Ralph R. Renzi began writing a column called "Street Talk" with the second issue of The Advocate, June 18, 1981. His first offering was about the relocation of businesses, including his own. Renzi accurately reported the buzz of Williamstown, with occasional detours into his talented family and his politics, for many years. No one had to ask what street "Street Talk" referred to; Spring Street defined Williamstown.
It's not clear that Spring Street will continue to provide the buzz.
That role requires that people be drawn to Spring Street to conduct their daily business and to socialize, as currently provided by such enterprises as the Post Office, St. Pierre's Barber Shop, Tunnel City Coffee Roasters, Images Cinema, The Purple Pub, Pappa Charlie's, Where'd You Get That? and Goff's. Some businesses that used to contribute have closed recently, such as the newspaper store, the stationery store, a market and the drug store (still there, but having an identity crisis as it no longer fills prescriptions). Roger the barber may be moving and has clipped his hours. Longer memories hark back to an era of a bakery, grocery store, men's clothing, shoes, cleaners and gas station -- all on Spring Street.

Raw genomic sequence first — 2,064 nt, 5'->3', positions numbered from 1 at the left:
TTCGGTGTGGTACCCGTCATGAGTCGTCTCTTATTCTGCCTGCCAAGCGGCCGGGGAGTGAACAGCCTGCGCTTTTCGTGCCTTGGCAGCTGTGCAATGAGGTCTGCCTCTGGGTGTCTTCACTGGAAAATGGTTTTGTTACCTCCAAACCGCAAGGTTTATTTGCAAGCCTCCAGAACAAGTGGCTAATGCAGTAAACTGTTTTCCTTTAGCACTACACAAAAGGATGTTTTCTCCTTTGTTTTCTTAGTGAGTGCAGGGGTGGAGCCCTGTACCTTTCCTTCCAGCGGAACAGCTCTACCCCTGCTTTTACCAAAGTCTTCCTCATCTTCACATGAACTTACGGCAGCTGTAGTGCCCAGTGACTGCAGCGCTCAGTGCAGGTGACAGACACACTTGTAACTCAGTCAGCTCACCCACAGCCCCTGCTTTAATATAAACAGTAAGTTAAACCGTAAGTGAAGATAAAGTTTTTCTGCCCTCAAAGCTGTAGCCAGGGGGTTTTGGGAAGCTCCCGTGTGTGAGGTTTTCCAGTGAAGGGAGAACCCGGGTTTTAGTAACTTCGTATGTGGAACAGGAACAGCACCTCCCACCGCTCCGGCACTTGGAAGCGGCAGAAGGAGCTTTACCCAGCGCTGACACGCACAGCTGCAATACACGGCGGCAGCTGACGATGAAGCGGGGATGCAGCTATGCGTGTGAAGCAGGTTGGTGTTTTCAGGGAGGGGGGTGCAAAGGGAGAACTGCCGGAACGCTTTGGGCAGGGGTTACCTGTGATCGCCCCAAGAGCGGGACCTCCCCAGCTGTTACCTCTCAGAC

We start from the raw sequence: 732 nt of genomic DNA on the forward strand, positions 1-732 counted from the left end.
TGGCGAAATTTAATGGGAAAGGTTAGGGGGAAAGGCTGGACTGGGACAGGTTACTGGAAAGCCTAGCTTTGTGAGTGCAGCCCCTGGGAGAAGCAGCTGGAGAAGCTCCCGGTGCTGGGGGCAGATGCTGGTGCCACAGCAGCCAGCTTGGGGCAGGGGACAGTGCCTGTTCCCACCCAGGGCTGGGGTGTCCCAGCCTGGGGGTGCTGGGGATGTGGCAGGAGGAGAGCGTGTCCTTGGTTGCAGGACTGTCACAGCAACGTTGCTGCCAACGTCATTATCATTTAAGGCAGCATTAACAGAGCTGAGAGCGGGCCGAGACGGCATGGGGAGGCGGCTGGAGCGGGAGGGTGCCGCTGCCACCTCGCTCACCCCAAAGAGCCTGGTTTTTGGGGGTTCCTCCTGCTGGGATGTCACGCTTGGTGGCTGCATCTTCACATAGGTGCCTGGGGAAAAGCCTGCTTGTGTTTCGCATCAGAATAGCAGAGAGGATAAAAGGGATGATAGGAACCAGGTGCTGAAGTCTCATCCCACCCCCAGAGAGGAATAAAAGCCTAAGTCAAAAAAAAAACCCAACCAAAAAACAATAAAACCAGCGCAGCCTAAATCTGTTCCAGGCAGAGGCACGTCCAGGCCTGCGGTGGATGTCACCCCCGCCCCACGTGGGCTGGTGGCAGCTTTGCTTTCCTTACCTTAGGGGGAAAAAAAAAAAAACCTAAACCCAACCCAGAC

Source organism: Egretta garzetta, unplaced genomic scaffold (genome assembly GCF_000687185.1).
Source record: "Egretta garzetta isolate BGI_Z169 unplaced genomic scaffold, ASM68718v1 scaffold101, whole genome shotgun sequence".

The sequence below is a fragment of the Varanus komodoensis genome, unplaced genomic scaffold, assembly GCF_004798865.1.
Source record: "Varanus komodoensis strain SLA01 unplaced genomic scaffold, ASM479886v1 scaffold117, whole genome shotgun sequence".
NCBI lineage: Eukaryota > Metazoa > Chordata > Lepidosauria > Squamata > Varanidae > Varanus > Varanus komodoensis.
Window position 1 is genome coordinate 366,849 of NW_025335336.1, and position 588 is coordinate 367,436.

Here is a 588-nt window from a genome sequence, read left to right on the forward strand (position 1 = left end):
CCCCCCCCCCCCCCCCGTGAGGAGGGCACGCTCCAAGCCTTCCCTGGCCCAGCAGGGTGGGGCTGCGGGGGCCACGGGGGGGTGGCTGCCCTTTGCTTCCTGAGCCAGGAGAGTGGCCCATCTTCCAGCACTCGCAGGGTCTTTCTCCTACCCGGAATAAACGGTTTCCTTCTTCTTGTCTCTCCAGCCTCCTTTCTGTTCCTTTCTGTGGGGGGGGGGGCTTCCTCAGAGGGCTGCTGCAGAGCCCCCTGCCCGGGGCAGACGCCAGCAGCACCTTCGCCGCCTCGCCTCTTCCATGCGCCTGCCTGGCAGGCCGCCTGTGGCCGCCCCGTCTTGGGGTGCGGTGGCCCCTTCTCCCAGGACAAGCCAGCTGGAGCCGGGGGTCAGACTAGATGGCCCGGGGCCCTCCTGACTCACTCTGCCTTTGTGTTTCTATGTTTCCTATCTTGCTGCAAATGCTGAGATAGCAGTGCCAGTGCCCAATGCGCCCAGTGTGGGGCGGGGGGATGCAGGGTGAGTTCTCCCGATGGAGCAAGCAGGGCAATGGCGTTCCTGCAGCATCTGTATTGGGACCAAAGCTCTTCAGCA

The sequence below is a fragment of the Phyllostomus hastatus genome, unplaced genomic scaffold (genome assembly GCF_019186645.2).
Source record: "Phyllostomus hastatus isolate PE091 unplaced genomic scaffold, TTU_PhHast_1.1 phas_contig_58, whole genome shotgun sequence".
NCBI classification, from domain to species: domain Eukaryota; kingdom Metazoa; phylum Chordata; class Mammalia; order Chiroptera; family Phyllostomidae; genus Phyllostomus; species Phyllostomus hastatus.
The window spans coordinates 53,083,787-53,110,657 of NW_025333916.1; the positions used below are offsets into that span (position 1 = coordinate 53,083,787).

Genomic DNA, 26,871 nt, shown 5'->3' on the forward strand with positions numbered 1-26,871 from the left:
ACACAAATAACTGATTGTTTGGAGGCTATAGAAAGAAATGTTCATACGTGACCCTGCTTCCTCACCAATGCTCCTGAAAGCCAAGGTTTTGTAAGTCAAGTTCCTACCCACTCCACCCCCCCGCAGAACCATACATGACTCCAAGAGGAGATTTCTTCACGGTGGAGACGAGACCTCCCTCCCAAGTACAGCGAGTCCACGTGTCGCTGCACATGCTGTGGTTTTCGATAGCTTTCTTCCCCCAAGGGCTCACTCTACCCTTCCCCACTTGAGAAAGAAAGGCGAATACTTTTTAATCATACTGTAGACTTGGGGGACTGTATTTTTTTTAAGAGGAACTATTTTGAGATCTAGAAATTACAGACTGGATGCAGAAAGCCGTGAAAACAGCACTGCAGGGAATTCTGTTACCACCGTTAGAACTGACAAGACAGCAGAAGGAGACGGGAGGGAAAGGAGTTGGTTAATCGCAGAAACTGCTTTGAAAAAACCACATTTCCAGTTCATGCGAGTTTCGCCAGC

Of the three groups shopping in Williamstown, Spring Street seems to be shifting towards visitors (tourists), as opposed to local residents and college folk. Thus its three blocks now host three galleries and eight restaurants.
The fundamental cause is a change in buying habits, with consumers turning more to the mall, chains, big box stores and on-line purchases.
Spring Street may have lasted longer than once-shopping streets in other Berkshire towns and beyond. Efforts small towns have made to fend off the Wal-marts of this world in order to save their downtowns have generally been unavailing. So now, if we don't get our meds from Canada, we pick them up at a chain store on the outskirts of town.
Getting people to change their buying habits would be tough, but in Williamstown, Williams College is a force to be reckoned with. After all, how many towns have a gymnasium on their shopping street? Williams owns most of the east side of Spring Street and, as landlord, has generally tried to maintain the small businesses. So the community wonders if that policy has changed, as tenants recently were invited to reconsider their leases.
In Ralph Renzi's day their was no college-owned book store, rather his and Joe Dewey's, both on Spring Street. Now Williams may move Water Street Books (the Williams College book store) to Spring Street, which is intriguing but certainly would be tough on other Water Street businesses. Expansion to meet students' needs beyond books would depress the market for potential small stores and maybe even some existing ones.
Tough times for small shops on Spring Street provide an opportunity for the college to continue to demonstrate sensitivity to the needs of students, local residents and visitors. "Street Talk" consistently reminded us that places where people regularly come together create community, a scarce commodity in an Internet age.
At least, that's how it looks from the White Oaks.
A writer and environmentalist, Lauren R. Stevens is a regular Eagle contributor.